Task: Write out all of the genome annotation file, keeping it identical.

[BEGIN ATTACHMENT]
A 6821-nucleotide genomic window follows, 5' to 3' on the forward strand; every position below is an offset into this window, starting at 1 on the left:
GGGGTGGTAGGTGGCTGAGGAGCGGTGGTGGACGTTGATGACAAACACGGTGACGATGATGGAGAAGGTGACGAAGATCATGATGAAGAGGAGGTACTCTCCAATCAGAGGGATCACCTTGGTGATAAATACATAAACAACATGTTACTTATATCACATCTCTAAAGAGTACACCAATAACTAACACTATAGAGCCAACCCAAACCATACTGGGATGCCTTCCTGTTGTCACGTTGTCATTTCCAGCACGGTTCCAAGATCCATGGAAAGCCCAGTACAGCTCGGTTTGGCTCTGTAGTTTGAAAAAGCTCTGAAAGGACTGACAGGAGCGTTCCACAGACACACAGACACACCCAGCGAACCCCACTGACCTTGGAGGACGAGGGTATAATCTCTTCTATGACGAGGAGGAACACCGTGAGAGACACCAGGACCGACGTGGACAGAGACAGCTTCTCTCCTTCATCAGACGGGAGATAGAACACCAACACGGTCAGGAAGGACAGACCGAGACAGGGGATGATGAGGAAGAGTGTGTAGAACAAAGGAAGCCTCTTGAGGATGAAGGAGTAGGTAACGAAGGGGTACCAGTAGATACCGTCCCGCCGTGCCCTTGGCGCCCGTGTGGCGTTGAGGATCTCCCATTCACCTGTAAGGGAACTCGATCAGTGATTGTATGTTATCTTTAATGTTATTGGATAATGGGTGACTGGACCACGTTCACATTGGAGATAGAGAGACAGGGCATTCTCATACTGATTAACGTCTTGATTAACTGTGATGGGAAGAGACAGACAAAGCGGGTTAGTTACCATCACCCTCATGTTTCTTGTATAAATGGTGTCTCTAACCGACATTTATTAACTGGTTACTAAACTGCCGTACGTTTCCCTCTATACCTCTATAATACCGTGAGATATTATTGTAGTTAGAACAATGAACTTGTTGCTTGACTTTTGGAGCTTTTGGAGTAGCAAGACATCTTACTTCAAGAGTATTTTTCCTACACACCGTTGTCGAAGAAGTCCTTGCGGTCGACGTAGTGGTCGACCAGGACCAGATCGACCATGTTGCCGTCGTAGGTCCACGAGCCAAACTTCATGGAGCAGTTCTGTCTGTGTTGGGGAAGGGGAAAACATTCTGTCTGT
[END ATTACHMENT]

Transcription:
A 6821-nucleotide genomic window follows, 5' to 3' on the forward strand; every position below is an offset into this window, starting at 1 on the left:
GGGGTGGTAGGTGGCTGAGGAGCGGTGGTGGACGTTGATGACAAACACGGTGACGATGATGGAGAAGGTGACGAAGATCATGATGAAGAGGAGGTACTCTCCAATCAGAGGGATCACCTTGGTGATAAATACATAAACAACATGTTACTTATATCACATCTCTAAAGAGTACACCAATAACTAACACTATAGAGCCAACCCAAACCATACTGGGATGCCTTCCTGTTGTCACGTTGTCATTTCCAGCACGGTTCCAAGATCCATGGAAAGCCCAGTACAGCTCGGTTTGGCTCTGTAGTTTGAAAAAGCTCTGAAAGGACTGACAGGAGCGTTCCACAGACACACAGACACACCCAGCGAACCCCACTGACCTTGGAGGACGAGGGTATAATCTCTTCTATGACGAGGAGGAACACCGTGAGAGACACCAGGACCGACGTGGACAGAGACAGCTTCTCTCCTTCATCAGACGGGAGATAGAACACCAACACGGTCAGGAAGGACAGACCGAGACAGGGGATGATGAGGAAGAGTGTGTAGAACAAAGGAAGCCTCTTGAGGATGAAGGAGTAGGTAACGAAGGGGTACCAGTAGATACCGTCCCGCCGTGCCCTTGGCGCCCGTGTGGCGTTGAGGATCTCCCATTCACCTGTAAGGGAACTCGATCAGTGATTGTATGTTATCTTTAATGTTATTGGATAATGGGTGACTGGACCACGTTCACATTGGAGATAGAGAGACAGGGCATTCTCATACTGATTAACGTCTTGATTAACTGTGATGGGAAGAGACAGACAAAGCGGGTTAGTTACCATCACCCTCATGTTTCTTGTATAAATGGTGTCTCTAACCGACATTTATTAACTGGTTACTAAACTGCCGTACGTTTCCCTCTATACCTCTATAATACCGTGAGATATTATTGTAGTTAGAACAATGAACTTGTTGCTTGACTTTTGGAGCTTTTGGAGTAGCAAGACATCTTACTTCAAGAGTATTTTTCCTACACACCGTTGTCGAAGAAGTCCTTGCGGTCGACGTAGTGGTCGACCAGGACCAGATCGACCATGTTGCCGTCGTAGGTCCACGAGCCAAACTTCATGGAGCAGTTCTGTCTGTGTTGGGGAAGGGGAAAACATTCTGTCTGT